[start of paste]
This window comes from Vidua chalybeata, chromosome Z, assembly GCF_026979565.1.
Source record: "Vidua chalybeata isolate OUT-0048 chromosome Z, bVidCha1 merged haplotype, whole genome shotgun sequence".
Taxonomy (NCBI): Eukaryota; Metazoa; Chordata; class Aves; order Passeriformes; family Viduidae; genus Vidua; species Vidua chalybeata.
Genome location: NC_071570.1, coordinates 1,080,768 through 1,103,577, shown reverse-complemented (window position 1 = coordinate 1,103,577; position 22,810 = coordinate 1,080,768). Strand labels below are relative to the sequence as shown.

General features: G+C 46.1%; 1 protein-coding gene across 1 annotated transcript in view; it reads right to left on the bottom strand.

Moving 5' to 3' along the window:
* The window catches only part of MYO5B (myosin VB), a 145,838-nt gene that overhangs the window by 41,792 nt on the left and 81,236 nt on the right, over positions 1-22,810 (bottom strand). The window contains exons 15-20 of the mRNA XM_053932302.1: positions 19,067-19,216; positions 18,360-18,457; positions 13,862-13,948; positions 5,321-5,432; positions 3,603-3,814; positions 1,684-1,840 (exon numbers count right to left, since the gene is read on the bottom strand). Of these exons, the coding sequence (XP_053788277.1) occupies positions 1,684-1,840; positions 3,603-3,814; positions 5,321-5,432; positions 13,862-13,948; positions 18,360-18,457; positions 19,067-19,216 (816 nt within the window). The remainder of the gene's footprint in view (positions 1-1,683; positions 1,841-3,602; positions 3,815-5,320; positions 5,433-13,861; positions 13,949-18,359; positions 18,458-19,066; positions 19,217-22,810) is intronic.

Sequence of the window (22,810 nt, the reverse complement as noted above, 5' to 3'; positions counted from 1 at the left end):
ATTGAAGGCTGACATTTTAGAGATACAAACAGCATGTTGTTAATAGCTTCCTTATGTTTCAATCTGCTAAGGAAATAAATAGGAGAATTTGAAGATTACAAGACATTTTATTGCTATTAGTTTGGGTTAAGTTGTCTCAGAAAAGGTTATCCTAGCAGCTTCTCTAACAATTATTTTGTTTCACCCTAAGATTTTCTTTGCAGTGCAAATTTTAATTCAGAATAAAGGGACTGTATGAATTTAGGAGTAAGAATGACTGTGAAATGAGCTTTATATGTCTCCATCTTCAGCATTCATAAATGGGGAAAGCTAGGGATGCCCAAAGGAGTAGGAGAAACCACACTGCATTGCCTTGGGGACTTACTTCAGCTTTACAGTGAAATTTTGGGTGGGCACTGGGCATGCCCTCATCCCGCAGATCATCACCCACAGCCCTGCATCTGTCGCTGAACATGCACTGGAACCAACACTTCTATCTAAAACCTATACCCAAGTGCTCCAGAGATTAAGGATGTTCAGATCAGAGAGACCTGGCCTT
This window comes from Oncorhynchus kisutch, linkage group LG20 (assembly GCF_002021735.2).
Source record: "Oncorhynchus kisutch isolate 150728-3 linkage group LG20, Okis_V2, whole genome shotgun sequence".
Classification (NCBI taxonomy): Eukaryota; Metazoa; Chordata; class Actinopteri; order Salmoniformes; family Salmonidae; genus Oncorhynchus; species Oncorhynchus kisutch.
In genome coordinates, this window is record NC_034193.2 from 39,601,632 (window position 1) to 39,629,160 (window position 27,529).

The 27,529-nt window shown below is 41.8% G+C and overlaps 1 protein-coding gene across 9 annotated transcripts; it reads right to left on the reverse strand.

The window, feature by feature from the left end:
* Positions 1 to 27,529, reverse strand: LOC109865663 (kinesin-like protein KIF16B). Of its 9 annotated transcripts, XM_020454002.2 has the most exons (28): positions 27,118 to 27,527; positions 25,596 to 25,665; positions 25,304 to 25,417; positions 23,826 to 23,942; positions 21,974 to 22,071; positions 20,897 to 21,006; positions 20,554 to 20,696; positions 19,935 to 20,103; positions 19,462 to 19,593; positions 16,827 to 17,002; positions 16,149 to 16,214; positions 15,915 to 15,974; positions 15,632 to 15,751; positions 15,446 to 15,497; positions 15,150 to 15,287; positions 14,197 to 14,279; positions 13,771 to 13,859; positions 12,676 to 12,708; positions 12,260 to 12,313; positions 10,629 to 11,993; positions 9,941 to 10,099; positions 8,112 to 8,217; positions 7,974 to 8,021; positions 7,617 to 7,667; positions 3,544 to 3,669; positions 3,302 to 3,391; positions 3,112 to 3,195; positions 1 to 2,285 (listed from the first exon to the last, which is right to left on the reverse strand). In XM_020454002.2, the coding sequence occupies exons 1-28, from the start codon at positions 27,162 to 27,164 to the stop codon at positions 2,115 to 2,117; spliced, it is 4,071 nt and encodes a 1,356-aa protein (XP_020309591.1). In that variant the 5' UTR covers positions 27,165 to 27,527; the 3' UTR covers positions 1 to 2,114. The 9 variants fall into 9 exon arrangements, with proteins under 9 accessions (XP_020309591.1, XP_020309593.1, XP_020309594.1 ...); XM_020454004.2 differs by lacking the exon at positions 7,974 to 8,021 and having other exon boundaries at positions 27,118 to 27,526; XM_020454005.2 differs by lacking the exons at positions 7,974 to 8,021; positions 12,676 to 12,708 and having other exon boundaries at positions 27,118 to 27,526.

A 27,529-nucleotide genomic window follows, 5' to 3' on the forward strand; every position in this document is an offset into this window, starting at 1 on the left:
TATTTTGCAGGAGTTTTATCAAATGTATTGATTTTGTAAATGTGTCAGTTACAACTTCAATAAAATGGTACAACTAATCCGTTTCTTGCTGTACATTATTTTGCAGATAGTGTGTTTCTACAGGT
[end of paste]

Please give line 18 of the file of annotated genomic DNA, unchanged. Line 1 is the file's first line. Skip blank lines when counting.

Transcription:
TATTTTGCAGGAGTTTTATCAAATGTATTGATTTTGTAAATGTGTCAGTTACAACTTCAATAAAATGGTACAACTAATCCGTTTCTTGCTGTACATTATTTTGCAGATAGTGTGTTTCTACAGGT